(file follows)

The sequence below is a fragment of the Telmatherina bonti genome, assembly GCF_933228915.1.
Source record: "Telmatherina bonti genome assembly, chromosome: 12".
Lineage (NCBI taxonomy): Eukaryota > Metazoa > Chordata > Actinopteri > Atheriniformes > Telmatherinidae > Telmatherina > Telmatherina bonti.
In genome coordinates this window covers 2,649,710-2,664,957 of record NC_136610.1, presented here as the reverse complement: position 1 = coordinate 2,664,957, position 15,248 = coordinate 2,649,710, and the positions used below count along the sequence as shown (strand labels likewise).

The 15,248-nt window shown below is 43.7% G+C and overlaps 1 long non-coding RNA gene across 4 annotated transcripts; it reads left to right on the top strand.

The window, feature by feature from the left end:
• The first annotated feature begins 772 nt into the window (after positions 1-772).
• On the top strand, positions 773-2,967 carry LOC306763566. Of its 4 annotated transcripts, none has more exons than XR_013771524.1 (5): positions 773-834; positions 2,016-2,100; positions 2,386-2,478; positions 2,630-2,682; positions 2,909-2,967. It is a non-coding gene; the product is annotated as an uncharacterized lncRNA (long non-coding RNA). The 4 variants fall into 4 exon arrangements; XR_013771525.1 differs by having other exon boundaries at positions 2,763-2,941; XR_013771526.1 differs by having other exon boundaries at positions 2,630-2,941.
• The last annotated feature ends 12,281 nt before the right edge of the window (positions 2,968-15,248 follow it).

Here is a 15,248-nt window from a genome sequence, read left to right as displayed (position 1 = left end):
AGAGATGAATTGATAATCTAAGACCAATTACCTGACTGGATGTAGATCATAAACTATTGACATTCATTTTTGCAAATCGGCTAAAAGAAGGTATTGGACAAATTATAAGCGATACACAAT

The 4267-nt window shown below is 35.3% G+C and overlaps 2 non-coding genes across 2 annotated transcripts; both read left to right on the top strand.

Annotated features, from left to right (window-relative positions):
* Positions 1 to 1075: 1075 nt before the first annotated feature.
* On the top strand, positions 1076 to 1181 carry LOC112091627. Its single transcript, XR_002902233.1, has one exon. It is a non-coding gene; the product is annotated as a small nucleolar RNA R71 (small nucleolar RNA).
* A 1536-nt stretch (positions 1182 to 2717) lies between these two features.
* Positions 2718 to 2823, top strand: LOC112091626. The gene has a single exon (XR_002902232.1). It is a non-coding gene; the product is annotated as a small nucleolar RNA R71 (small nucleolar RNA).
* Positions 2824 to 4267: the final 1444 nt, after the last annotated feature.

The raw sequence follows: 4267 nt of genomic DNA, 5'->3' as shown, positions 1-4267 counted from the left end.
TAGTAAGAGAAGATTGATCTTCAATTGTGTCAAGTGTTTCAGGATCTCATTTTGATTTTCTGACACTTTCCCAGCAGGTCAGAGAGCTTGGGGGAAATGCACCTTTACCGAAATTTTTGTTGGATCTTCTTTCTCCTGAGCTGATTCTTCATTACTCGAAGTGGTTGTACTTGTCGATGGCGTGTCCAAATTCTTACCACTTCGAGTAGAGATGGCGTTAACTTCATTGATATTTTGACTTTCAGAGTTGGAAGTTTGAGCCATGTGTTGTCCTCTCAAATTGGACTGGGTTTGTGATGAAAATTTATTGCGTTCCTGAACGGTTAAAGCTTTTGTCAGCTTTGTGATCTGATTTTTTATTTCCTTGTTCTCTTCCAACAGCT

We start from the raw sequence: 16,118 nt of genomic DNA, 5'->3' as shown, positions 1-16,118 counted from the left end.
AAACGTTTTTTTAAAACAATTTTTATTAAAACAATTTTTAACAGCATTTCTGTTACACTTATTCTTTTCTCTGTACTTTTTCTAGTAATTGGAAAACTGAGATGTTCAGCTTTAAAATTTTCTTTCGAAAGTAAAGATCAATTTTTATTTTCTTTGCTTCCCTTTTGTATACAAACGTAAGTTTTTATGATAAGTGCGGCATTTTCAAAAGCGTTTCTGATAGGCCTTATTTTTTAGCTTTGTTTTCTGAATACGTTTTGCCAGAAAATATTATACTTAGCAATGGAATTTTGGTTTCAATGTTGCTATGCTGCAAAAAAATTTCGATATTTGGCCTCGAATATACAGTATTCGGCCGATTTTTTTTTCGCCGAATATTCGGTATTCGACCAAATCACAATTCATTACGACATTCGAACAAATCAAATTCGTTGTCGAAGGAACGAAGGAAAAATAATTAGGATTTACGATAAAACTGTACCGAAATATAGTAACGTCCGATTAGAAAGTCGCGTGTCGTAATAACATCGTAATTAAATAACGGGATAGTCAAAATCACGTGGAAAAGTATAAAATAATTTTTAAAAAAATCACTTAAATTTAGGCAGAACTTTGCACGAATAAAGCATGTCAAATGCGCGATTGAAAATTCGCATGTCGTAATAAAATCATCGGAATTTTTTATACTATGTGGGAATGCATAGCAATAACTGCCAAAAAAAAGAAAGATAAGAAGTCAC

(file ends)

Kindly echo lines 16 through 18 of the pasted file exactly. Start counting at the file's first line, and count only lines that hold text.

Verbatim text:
* A 1536-nt stretch (positions 1182 to 2717) lies between these two features.
* Positions 2718 to 2823, top strand: LOC112091626. The gene has a single exon (XR_002902232.1). It is a non-coding gene; the product is annotated as a small nucleolar RNA R71 (small nucleolar RNA).
* Positions 2824 to 4267: the final 1444 nt, after the last annotated feature.